The love-on-the-run couple of the low-budget science-fiction melodrama, "Crime Zone" (citywide) are an ex-cop and and a hooker (Peter Nelson and Sherilyn Fenn) from a state-supported pleasure palace. And, though the movie probably didn't cost much, producer-director Luis Llosa and his designers try for a "Blade Runner" ambiance, wreathing the scenes in smoke and neon, purple glare and blue sizzle.
In this film noir, science-fiction hell, everyone is manipulated, everything is a lie. The fugitive lovers, duped into a life of crime by a mysterious cigar-smoking smoothie (David Carradine), are "sub-grades," lower-class lumpen. They're trapped in the ultimate post-Holocaust fascist state: a city of night, where private sex is verboten and all criminals are given public electronic crucifixions on TV. Some sort of perpetual war is going on with an outside enemy state, but no one experiences everything directly. They're jammed up into rotting, dark tenements and they get everything secondhand, on TV, in bordellos, in electronic pool halls with neon tables and cues.
It's another example of science fiction commenting on joyless or awful aspects of the present. Writer Daryl Chaney uses the usual rat-in-the-maze plot structure of these dystopian melodramas and Llosa keeps things racing along in a grim, punchy way, but the characters lack humor or life. As in many such stories about people fighting for their individuality in a mechanical future hell, robots seem to have taken over the character psychology.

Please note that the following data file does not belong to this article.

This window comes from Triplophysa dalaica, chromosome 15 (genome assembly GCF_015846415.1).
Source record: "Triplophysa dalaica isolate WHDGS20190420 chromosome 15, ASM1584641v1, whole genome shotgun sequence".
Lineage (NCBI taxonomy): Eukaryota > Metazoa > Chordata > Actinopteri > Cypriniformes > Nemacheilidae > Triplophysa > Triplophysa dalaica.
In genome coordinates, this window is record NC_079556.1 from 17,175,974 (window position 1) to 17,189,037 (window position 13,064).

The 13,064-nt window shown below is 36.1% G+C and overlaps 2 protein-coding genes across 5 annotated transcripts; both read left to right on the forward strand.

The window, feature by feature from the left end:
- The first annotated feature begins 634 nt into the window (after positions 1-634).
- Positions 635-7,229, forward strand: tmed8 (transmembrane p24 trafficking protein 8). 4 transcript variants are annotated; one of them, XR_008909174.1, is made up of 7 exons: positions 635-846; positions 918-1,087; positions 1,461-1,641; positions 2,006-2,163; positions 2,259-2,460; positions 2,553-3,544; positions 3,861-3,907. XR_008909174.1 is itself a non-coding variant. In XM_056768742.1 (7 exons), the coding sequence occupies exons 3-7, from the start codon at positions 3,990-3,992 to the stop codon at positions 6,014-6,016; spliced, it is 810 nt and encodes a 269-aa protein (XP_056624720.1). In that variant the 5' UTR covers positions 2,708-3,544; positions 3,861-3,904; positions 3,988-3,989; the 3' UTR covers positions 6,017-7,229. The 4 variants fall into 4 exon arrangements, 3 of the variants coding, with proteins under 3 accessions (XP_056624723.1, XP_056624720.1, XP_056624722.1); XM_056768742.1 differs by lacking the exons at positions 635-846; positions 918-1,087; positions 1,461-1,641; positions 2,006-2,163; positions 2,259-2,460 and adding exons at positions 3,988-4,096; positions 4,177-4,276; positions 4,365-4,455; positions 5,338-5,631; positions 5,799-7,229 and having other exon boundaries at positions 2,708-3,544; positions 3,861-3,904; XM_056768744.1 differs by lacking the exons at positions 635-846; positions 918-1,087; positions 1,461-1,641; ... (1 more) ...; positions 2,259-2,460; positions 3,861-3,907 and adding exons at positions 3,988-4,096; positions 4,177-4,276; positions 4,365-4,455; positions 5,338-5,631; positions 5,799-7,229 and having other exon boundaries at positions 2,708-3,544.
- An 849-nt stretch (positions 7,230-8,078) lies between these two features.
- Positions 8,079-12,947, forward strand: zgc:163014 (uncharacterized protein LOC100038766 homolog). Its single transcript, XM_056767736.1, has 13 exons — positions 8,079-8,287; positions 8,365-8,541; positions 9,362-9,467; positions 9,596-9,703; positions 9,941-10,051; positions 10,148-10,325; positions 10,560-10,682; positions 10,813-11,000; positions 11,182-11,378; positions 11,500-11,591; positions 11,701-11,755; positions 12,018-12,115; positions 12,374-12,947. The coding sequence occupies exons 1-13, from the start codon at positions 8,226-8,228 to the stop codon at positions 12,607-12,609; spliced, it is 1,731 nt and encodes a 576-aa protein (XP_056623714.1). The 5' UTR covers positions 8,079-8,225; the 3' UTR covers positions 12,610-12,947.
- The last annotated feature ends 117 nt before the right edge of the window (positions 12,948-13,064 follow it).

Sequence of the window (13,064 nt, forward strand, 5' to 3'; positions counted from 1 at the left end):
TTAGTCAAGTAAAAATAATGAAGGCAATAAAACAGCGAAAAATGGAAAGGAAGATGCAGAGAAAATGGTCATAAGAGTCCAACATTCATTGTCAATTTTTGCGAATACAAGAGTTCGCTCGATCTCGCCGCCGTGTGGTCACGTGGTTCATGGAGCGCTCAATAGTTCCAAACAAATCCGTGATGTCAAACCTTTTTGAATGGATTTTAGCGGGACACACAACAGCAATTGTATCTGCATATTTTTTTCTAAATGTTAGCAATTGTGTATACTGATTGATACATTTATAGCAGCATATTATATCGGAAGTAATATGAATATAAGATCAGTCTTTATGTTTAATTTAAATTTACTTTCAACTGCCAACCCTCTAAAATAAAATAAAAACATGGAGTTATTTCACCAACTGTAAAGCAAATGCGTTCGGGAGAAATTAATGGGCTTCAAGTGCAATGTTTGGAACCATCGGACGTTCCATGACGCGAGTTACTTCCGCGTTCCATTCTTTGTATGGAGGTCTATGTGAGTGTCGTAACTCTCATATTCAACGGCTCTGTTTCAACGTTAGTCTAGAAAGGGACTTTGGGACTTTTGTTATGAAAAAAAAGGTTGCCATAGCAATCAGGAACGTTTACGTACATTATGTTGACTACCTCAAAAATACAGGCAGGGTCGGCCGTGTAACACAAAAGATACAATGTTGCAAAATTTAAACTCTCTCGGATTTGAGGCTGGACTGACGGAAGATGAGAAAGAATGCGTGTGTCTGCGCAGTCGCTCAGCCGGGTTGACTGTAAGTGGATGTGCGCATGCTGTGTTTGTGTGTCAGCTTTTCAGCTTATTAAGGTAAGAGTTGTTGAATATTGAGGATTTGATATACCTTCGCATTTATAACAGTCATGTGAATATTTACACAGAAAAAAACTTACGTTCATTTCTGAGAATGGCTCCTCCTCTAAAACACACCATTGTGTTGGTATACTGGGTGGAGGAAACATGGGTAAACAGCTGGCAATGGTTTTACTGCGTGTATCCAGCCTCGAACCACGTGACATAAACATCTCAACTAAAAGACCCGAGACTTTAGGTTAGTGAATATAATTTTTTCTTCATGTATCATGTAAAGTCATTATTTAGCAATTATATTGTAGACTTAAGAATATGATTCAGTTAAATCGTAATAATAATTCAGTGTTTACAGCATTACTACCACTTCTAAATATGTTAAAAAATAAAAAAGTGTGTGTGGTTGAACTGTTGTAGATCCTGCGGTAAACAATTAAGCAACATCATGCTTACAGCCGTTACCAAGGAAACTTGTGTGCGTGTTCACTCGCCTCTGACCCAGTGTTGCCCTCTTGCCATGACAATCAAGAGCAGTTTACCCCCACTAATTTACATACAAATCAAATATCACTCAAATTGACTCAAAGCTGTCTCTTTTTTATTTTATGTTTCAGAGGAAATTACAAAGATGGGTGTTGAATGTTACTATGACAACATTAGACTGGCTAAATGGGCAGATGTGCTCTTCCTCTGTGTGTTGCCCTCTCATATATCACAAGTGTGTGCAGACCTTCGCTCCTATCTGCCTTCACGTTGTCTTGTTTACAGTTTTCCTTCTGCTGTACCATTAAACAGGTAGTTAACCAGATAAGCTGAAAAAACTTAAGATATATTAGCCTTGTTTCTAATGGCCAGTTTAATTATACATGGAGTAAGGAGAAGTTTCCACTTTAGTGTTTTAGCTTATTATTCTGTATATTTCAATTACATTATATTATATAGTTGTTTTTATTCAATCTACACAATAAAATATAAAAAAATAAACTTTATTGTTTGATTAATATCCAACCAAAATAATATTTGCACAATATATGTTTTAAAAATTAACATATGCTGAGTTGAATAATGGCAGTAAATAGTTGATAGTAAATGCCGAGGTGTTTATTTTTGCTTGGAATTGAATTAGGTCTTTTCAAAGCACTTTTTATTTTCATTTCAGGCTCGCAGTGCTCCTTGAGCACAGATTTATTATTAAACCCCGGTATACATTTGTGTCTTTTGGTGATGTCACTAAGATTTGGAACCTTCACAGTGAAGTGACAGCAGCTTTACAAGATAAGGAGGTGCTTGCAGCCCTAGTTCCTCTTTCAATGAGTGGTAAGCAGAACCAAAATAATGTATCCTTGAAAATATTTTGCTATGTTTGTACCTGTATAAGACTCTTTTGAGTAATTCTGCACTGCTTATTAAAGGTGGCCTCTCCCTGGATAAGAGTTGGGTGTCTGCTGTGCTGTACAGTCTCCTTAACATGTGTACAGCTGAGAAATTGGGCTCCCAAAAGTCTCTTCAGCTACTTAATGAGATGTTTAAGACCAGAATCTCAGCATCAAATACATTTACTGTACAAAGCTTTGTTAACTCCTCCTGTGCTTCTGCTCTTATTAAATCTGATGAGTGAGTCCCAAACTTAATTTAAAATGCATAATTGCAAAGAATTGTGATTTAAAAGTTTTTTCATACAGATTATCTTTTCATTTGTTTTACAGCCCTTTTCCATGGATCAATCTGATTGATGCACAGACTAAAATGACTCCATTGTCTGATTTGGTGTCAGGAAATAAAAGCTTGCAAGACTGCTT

But, anytime a Z-budget thriller like "Crime Zone" (MPAA rated R for sex, violence, partial nudity and language) tries to make itself look like "Blade Runner," you have to applaud it for chutzpah. Executive producer Roger Corman is a past master at stretching a dollar, and the plucky Llosa and his production team keep everything in the dark, concentrating on the edges of rooms, bathed in colored swirls and splays of light. If they don't exactly triumph over the material and budget, at least they manage to stay in the ring.